Terrific article in the Journal of Clinical Oncology from May 6, Cancer Drugs in the United States: Justum Pretium—The Just Price by Kanturjian, Fojo, Mathisen and Zwelling . The point of the article is that there is a disconnect between cancer drug prices and efficacy. The authors propose a value based system for drug pricing.
The paper notes the size of the U.S. health market, 2.7 trillion dollars/year, and the fact that we spend 18% of GDP on health care, $8,000/year/person. This compares unfavorably with the costs in other industrialized countries which are at 6-9% of GDP. When one considers the relative competitive advantage of one economic setting with another, this disparity is damning to U.S. competiveness.
Yet the drug industry’s main goal is not an improvement in health care, or health care costs, but rather increased profits. They have the protection of a generation long patent monopoly and the sky’s the limit if they can market the drug, even mediocre drugs, aggressively to users and physicians. The point of the article is that physicians have some responsibility to look at prices and efficacy when prescribing. They make the case for the revolutionary (sic) concept that there should be “value” in medicine.
The prices of new anticancer agents seem to be decided by pharmaceutical companies according to what the market will bear.There is little correlation between the actual efficacy of a new drug and its price, as measured by cost-efficacy (CE) ratios, prolongation of patient life in years, or quality-adjusted life-years (QALYs).Compared with a decade ago, the price range of newanticancer agents has more than doubled, from$4,500 to more than $10,000 per month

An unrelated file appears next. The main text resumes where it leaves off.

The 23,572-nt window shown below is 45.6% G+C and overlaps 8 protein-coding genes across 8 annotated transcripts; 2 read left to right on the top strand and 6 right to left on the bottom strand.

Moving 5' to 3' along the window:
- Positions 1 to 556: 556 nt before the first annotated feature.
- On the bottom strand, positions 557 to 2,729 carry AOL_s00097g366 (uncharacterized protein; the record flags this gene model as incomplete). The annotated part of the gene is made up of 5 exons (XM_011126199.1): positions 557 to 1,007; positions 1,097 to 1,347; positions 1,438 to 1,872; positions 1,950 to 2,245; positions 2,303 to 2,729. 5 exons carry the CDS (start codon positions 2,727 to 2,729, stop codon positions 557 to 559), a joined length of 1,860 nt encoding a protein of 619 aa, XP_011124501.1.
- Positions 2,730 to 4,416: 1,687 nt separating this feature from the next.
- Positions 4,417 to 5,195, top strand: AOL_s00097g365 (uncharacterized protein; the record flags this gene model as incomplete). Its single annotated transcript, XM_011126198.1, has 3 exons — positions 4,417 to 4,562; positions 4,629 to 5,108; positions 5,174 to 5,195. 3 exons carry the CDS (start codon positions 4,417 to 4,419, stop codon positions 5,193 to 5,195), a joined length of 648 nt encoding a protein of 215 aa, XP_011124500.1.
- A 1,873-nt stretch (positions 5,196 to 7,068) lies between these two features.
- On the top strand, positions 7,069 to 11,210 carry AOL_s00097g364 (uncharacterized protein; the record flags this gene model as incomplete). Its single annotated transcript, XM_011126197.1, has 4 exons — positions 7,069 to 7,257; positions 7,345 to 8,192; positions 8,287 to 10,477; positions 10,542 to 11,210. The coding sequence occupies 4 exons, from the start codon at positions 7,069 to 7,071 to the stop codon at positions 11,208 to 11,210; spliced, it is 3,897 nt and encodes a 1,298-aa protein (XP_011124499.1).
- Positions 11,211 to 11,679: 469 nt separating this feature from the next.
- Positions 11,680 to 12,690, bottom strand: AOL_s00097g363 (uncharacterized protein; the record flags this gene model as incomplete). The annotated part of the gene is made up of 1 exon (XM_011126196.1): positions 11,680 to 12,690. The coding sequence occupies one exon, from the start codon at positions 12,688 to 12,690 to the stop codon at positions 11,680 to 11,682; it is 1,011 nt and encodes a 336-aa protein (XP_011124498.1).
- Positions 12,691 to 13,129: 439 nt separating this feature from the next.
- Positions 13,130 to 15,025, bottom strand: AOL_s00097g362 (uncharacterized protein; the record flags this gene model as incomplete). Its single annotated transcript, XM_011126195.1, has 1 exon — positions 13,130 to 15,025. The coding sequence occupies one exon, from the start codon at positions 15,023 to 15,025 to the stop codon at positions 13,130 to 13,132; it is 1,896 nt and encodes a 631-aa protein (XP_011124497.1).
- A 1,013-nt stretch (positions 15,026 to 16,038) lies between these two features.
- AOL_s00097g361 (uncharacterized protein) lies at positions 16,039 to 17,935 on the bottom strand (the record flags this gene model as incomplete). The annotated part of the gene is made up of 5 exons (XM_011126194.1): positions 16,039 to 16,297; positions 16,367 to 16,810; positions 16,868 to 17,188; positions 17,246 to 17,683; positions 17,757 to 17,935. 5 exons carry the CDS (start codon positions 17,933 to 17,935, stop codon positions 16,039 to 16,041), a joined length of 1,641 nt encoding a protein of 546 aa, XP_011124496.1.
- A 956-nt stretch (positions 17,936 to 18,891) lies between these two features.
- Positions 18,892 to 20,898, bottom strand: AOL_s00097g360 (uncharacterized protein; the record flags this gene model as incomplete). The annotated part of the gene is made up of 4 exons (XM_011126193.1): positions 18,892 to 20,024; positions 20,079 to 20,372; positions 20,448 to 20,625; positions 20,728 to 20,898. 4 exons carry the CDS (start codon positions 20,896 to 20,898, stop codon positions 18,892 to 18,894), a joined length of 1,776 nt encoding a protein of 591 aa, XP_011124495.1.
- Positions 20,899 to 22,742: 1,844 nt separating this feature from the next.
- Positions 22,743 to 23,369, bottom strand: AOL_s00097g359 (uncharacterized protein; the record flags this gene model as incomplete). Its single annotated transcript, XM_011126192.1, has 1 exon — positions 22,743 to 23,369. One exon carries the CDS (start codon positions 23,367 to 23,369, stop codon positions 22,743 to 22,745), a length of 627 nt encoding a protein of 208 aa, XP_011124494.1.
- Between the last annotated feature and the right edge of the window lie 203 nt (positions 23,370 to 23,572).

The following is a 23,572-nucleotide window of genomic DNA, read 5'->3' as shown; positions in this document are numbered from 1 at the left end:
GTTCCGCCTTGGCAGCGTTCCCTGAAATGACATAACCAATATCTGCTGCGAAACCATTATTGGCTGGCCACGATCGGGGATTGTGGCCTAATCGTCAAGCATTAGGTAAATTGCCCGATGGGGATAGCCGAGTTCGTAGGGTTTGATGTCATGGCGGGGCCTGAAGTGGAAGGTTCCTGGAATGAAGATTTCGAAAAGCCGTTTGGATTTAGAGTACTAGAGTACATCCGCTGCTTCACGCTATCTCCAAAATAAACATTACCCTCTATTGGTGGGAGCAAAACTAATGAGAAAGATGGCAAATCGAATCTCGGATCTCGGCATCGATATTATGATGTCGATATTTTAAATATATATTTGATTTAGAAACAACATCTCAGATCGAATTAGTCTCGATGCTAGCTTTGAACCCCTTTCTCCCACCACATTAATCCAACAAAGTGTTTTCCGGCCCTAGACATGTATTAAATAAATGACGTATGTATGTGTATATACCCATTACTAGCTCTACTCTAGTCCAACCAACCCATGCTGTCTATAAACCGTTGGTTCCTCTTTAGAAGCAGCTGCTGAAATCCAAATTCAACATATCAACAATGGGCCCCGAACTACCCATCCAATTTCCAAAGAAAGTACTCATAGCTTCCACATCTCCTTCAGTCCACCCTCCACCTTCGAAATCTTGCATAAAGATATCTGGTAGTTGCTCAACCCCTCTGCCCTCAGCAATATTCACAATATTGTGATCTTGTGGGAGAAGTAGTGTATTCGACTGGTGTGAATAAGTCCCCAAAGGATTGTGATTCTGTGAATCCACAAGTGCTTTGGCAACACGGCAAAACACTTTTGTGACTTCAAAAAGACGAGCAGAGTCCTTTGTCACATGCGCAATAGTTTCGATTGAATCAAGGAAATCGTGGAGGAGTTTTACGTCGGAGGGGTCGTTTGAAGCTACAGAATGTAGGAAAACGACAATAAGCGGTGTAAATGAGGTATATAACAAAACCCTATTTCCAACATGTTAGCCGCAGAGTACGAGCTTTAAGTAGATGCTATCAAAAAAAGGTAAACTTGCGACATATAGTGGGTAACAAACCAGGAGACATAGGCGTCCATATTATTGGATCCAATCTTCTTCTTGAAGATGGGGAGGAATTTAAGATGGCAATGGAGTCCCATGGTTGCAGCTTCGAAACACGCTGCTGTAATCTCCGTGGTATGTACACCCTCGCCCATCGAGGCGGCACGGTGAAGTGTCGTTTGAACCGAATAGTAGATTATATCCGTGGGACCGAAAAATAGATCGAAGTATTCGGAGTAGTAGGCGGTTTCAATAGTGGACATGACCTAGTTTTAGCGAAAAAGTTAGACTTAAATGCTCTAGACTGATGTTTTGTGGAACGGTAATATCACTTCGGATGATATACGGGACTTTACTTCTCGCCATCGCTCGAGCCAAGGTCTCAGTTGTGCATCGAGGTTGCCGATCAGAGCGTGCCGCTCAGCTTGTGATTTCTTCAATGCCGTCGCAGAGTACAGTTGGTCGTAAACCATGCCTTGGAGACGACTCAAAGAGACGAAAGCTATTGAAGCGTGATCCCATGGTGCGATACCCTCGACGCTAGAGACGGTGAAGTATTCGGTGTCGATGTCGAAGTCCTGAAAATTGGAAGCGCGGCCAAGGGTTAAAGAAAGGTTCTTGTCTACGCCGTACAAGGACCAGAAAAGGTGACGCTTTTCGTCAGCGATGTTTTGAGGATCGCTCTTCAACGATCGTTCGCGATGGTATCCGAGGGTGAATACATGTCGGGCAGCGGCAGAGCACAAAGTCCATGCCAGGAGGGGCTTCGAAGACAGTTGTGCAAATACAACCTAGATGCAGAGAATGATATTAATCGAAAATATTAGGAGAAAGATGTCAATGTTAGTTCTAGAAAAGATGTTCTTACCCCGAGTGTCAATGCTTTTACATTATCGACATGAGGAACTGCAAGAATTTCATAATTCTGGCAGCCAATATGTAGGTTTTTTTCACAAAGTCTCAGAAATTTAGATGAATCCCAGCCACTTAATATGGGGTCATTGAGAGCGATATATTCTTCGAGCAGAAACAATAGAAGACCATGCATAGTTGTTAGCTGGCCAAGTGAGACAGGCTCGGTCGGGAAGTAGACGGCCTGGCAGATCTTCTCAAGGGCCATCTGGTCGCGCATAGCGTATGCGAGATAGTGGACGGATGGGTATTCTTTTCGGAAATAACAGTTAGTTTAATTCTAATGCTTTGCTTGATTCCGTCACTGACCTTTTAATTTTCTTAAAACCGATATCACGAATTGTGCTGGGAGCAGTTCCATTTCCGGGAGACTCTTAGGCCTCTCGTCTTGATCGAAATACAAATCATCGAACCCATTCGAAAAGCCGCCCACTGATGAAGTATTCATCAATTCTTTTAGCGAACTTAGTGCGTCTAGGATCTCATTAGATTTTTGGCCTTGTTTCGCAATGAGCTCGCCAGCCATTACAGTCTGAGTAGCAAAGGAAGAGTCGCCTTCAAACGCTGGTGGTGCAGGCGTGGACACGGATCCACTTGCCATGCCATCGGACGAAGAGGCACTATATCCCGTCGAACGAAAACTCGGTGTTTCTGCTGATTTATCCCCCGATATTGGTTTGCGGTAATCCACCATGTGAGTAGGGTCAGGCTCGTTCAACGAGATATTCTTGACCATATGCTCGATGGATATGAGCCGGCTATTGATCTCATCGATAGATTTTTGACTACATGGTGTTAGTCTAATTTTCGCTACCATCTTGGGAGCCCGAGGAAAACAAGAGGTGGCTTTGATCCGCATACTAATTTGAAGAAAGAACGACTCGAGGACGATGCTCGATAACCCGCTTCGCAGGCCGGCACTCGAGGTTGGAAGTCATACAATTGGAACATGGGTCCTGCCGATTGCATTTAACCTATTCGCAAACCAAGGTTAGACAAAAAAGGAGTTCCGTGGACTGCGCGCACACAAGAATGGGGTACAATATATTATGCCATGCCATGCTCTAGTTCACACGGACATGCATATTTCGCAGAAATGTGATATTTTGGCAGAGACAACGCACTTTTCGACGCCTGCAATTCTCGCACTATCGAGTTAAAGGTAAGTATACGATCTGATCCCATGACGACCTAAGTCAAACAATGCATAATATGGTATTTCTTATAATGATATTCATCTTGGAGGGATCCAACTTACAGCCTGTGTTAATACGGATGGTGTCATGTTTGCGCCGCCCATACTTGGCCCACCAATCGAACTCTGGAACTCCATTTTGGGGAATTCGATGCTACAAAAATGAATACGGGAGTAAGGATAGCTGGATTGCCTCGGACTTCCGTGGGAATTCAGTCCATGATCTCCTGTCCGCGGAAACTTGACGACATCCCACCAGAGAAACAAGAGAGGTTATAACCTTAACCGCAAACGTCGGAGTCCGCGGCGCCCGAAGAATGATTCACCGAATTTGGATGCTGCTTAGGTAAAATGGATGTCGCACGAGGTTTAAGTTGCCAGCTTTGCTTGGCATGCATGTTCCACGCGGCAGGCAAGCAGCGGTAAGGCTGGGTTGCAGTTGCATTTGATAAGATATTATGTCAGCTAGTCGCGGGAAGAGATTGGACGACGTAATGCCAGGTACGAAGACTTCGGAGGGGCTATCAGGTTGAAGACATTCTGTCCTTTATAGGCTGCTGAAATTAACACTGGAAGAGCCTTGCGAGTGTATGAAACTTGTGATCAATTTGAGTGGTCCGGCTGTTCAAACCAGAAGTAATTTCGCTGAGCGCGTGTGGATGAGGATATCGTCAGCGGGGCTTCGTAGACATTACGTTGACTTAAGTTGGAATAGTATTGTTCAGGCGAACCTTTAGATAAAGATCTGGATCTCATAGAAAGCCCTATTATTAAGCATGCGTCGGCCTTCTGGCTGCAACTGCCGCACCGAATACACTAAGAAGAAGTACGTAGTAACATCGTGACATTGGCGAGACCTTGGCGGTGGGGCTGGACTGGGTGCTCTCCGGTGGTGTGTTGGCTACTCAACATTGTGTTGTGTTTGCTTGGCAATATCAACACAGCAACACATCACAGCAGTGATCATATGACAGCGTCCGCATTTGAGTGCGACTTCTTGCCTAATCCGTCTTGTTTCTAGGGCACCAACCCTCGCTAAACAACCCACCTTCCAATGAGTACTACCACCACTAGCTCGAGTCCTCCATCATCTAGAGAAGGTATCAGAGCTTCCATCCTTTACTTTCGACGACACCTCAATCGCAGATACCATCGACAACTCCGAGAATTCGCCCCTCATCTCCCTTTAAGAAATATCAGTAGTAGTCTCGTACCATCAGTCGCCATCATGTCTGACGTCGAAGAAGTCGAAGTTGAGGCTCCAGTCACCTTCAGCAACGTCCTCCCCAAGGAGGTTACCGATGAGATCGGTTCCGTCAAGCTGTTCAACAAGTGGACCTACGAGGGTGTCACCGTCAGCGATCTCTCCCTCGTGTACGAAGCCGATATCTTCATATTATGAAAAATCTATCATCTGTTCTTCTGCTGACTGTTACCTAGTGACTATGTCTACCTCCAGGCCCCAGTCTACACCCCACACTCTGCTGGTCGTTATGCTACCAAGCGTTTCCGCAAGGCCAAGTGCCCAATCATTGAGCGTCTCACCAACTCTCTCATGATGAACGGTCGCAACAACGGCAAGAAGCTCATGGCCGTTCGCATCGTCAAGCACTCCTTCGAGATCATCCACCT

Drug companies maintain that it now costs a billion dollars to bring a new drug to market. This is an entirely made up figure without documentation and apparently includes “ancillary expenses, salaries, bonuses, and other indirect costs not related to research or development as well as an 11% compounded discount rate over 10 years based on stock market returns on capital investment.” Yes 11%/year.
In the 70s cancer drugs cost a patient a couple of hundred dollars/month. The price didn’t change much until the 90’s when new drugs approximated $1000/month. By the early 2000’s prices were rapidly increasing so that today we’re in the range or $10,,000-$20,000/month and more for drugs, often of limited, if any, efficacy. What’s missing from is the reality of a competitive market. With the government handout of patent protection, drug companies have little competition or incentive to price new medications realistically. It is a fact that we lead the world by a wide margin in the price we pay for most new cancer drugs
Other countries have kept their costs down by simply telling drug companies no on their pricing. The companies then do the reasonable thing and charge less in order to be able to get into that countries market. Guess what, they still make money, and lots of it. In the world market, the U.S. is the big stooge, paying whatever is demanded without considering value or for that matter the actual cost of development—but that’s another story.
Medicynical Note: Health reform will moderate drug pricing over time as we eventually adopt an approach that discriminates in favor of treatments that actually work. We need to understand that costly drugs are not necessarily better.